Rock lobster stocks ‘worrisome’ – The Namibian

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NAMIBIA’S rock lobster stocks are in a “poor state”, and the future of this resource is “worrisome” indicate findings by Ministry of Fisheries and Marine Resources scientists, said minister Derek Klazen during his annual address to the fishing industry at Walvis Bay recently.

Klazen said the pressure exerted on rock lobster stock, predominantly at Lüderitz, is “too high”.

“We have observed that up to 80% of undersized lobsters are still being caught and remedial actions are, therefore, required in order to avoid this stock from collapsing,” said Klazen.

“It is quite worrisome.”

Cabinet in September set the total allowable catch (TAC), of rock lobster at 180 tonnes. However, new right holders get only four tonnes each.

Klazen stated that this is a far cry of the 900 tonnes or higher TAC from earlier decades and only half of what it was a decade ago.

“The people of Lüderitz are very dependent on this resource, and doing business from there is much more expensive than here. We have to assess how we can assist them,” he noted.

Positive news is that monk and crab stock levels are at biologically sustainable levels. The monk stock has seen a 2% increase in total biomass to 70 000 tonnes. Cabinet approved a monk TAC of 7 200 tonnes.

Klazen said that the stock assessment results for the hake showed that the overall stock biomass has increased by 22% to approximately 2,5 million tonnes. However, Klazen stated that this spawning biomass remains below the biomass that can produce a maximum sustained yield. Cabinet approved the hake TAC of 154 000 tonnes for 2022/2023 fishing season.

Klazen stated that while the stock assessment results showed that horse mackerel’s current spawning biomass is sustainable, but that the level of recruitment is below long-term average.

According to the March 2022 scientific survey, stock levels have dropped dramatically.

Additionally, the size of fish has been declining over the past 50 years, so that the midwater fishery catches are now largely made up of smaller fish.

The TAC for horse mackerel has been set at 330 000 tons for the current season.

The pilchard stocks remain in a precarious situation (as they have been for almost a ten-year period). Therefore, the ministry has continued the moratorium to allow for monitoring and research. Once the stock has reached a level that is biologically sustainable, this fishery will reopen.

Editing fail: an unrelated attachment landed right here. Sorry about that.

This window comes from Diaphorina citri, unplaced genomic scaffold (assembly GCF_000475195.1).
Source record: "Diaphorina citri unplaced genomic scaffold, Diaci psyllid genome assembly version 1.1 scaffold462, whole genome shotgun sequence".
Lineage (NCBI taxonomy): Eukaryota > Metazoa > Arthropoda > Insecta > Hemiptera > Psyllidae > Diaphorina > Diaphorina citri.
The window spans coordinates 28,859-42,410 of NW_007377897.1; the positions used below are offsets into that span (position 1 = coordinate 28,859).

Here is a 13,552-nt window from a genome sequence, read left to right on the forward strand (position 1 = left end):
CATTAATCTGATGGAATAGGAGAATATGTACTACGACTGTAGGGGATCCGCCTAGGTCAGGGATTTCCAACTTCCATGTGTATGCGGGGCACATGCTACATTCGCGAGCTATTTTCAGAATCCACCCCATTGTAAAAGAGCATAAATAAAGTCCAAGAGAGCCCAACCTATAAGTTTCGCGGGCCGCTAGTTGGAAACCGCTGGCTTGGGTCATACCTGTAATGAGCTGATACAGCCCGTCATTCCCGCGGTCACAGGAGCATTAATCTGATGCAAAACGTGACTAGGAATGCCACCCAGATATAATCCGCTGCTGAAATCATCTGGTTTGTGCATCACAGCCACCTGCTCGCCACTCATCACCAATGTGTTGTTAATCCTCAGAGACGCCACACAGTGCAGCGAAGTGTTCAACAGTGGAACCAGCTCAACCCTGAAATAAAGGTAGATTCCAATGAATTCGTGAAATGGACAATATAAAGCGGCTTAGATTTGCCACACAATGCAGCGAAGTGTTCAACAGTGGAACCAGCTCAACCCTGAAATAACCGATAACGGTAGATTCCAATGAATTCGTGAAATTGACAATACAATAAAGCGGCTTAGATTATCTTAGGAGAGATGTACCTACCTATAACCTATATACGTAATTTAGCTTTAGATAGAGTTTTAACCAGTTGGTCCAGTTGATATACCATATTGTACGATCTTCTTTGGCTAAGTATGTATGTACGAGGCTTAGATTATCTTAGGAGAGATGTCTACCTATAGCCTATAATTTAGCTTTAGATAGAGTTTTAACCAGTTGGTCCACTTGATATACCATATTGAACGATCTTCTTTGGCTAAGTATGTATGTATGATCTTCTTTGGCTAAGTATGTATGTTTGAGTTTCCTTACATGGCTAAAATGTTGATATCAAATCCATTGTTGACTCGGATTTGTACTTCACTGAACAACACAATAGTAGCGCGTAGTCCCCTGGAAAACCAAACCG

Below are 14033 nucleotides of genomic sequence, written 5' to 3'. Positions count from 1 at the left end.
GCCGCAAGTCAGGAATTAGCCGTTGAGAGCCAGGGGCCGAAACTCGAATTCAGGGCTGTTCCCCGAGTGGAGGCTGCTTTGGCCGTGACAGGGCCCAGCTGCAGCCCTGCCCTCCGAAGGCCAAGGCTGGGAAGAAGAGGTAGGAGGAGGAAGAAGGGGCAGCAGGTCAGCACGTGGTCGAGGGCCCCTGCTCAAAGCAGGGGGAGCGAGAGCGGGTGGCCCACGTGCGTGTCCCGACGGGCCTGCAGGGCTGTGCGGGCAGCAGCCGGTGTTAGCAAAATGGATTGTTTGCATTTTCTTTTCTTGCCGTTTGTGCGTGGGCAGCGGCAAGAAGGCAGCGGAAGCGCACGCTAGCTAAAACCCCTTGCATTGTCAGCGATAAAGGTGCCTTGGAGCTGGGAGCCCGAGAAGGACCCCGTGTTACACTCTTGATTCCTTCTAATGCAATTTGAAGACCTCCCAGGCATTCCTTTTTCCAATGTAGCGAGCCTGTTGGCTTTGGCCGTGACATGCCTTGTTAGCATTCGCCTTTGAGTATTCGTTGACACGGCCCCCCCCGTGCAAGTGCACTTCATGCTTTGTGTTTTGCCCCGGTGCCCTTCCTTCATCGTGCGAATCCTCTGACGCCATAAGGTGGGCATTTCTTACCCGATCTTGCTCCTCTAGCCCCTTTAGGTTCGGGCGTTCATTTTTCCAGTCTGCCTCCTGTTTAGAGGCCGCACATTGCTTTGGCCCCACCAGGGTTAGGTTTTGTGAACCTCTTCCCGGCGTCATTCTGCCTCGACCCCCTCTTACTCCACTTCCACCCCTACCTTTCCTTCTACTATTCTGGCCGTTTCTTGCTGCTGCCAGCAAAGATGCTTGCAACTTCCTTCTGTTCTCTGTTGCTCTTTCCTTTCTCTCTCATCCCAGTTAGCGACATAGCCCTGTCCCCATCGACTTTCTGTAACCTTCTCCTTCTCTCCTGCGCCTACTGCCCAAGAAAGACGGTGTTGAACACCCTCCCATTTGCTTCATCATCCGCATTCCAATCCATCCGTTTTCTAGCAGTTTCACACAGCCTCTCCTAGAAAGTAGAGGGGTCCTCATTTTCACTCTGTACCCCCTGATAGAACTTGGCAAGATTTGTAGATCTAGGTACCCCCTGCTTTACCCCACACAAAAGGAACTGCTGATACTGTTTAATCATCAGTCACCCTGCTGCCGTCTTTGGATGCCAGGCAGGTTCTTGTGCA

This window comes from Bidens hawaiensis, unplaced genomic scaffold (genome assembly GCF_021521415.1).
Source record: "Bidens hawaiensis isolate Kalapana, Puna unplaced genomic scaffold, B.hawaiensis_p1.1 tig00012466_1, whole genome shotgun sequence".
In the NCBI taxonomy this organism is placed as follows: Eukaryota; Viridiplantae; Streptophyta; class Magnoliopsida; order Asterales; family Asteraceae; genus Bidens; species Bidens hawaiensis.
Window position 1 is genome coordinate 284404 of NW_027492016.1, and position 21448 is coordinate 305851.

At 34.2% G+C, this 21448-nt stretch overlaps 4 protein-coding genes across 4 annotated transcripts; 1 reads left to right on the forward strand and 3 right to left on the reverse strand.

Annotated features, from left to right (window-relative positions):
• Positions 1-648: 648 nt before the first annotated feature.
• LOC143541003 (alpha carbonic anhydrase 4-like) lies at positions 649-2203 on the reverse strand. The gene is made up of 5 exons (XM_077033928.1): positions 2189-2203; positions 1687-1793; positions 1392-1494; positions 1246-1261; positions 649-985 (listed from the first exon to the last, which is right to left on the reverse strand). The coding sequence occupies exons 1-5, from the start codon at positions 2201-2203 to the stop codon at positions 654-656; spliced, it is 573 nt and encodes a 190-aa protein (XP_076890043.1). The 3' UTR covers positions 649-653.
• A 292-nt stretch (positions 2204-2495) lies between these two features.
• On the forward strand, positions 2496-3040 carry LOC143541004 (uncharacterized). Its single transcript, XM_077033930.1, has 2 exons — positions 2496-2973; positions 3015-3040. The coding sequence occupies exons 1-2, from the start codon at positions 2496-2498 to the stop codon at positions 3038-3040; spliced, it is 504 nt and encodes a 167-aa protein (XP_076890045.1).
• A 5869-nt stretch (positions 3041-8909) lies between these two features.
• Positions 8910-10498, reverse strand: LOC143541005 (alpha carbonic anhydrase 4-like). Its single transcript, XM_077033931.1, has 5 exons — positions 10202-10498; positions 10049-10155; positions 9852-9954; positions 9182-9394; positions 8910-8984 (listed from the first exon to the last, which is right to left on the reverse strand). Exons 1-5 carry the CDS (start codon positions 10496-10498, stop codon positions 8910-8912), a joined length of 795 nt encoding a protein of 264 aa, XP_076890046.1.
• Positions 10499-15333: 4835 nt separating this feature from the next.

Klazen was pleased with the long-fin tuna yield this year, compared to previous underperformance years, which had affected Namibia’s access to this international resource, managed and managed by the International Commission for the Conservation of Atlantic Tuna. ICCAT is responsible for the conservation of all tuna and similar species in the Atlantic Ocean.

“For the first time we harvested our quota for tuna this year. While this is good news, I am also cognisant that we have overcaught the quota, which is really a concern for ICCAT, and urge you to adhere to our allocated quota in the future.”

As for Namibia’s Cape fur seal population, chairperson of the Walvis Bay Chamber of Commerce Johnny Doesëb said that it was about time Namibia’s fisheries ministry robustly engaged scientists, environmental conservationists and activists, and the private sector, on a cohesive approach to save the fishing industry from being plundered by seals.

“If we allow the seal population to grow like this, the sustainability of this industry and the investments made by the industries will be in vain,” he warned.

Klazen stated that the seal population continues its growth because the pup TAC wasn’t landed over the past year. Namibia, as a country adhering to international best practice, is guided by international instruments which call for sustainable exploitation and scientific evidence of fisheries resources. To achieve this, the ministry started collecting data to enable stock assessment as well as guide TAC allocation for bulls.

Cabinet approved in June a seal TAC for 60 000 pups, and 8 000 bulls, during the 2022 fishing seasons, which runs from July to mid November.

Source: namibian

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